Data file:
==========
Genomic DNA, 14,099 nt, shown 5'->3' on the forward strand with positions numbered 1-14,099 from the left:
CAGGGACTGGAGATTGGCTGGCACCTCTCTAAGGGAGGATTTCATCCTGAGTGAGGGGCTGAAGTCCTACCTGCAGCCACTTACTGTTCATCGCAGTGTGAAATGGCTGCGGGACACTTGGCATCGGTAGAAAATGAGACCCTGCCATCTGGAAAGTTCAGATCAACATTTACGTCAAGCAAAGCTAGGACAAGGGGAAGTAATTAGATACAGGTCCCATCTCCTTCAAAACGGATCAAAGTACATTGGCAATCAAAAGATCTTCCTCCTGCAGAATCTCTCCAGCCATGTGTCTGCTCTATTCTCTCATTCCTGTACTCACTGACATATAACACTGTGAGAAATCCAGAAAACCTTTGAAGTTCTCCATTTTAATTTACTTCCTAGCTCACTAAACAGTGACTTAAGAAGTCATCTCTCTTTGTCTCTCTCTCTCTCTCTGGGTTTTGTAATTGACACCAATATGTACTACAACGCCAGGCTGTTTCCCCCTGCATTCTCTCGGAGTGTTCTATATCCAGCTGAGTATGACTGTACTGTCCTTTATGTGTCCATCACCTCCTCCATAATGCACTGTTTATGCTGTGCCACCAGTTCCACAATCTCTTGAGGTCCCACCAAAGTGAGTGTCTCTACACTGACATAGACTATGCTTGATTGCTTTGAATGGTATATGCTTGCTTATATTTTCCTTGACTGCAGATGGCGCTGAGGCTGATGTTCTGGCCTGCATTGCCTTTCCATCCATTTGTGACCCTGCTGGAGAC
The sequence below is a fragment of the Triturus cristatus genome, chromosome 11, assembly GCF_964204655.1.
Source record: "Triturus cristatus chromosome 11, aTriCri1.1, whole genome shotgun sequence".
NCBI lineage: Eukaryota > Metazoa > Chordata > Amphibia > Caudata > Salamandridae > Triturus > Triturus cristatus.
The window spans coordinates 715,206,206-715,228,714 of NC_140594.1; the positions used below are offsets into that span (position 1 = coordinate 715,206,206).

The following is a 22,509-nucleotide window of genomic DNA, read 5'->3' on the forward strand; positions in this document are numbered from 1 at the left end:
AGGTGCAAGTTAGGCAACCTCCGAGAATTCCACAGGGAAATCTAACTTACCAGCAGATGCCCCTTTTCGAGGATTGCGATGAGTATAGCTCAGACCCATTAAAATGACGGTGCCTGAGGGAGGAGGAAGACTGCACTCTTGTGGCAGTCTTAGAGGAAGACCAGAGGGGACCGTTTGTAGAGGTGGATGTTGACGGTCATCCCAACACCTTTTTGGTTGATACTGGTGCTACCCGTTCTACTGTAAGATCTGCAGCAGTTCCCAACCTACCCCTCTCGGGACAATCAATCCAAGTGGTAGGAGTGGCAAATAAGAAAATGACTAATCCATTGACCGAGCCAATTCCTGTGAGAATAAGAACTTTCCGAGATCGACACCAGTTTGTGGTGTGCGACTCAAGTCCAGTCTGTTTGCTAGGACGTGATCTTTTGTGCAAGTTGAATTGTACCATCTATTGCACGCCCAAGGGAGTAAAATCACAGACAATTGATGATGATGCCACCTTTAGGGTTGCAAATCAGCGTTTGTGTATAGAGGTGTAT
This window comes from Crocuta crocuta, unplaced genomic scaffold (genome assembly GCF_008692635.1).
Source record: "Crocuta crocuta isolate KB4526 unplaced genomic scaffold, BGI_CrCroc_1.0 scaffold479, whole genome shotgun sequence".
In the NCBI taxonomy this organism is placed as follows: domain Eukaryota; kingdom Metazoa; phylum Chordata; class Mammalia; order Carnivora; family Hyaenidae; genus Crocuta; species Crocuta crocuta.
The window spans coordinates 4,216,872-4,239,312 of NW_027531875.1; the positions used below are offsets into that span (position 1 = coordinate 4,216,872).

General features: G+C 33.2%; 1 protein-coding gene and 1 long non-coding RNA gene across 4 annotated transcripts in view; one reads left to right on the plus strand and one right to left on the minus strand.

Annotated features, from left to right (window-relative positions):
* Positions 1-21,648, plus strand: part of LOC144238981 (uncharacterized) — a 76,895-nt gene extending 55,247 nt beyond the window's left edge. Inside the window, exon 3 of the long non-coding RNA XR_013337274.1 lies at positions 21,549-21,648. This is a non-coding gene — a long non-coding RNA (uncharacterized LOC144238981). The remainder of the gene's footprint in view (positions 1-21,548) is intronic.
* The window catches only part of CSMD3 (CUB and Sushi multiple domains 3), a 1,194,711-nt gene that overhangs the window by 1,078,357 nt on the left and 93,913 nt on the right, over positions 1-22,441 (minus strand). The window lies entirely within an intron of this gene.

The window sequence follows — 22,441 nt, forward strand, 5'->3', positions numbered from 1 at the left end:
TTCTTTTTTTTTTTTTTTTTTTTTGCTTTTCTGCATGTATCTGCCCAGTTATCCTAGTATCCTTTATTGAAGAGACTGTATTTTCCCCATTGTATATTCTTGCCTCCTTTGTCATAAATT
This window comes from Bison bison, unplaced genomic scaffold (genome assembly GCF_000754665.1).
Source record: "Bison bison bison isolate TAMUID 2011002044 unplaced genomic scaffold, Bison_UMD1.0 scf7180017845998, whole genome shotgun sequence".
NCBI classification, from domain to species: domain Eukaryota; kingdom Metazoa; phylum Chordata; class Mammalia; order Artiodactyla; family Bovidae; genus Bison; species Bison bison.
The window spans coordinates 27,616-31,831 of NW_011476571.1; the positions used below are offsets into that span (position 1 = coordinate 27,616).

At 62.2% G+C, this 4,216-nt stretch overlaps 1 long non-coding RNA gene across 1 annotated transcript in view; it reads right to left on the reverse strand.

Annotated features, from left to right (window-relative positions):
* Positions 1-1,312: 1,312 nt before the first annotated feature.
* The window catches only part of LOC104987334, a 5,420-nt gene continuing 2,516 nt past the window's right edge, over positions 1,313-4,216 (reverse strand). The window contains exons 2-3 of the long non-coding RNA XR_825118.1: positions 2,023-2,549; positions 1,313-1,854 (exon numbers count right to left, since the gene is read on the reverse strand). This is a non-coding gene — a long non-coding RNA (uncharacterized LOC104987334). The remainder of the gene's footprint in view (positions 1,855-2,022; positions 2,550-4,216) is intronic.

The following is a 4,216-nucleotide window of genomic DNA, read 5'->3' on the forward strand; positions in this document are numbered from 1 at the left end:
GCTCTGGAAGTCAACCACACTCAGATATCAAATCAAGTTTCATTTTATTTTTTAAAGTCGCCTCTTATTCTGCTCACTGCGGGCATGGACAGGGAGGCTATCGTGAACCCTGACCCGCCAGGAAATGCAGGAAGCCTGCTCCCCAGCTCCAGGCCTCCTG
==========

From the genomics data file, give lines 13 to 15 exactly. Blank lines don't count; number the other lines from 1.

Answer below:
General features: G+C 33.2%; 1 protein-coding gene and 1 long non-coding RNA gene across 4 annotated transcripts in view; one reads left to right on the plus strand and one right to left on the minus strand.

Annotated features, from left to right (window-relative positions):
* Positions 1-21,648, plus strand: part of LOC144238981 (uncharacterized) — a 76,895-nt gene extending 55,247 nt beyond the window's left edge. Inside the window, exon 3 of the long non-coding RNA XR_013337274.1 lies at positions 21,549-21,648. This is a non-coding gene — a long non-coding RNA (uncharacterized LOC144238981). The remainder of the gene's footprint in view (positions 1-21,548) is intronic.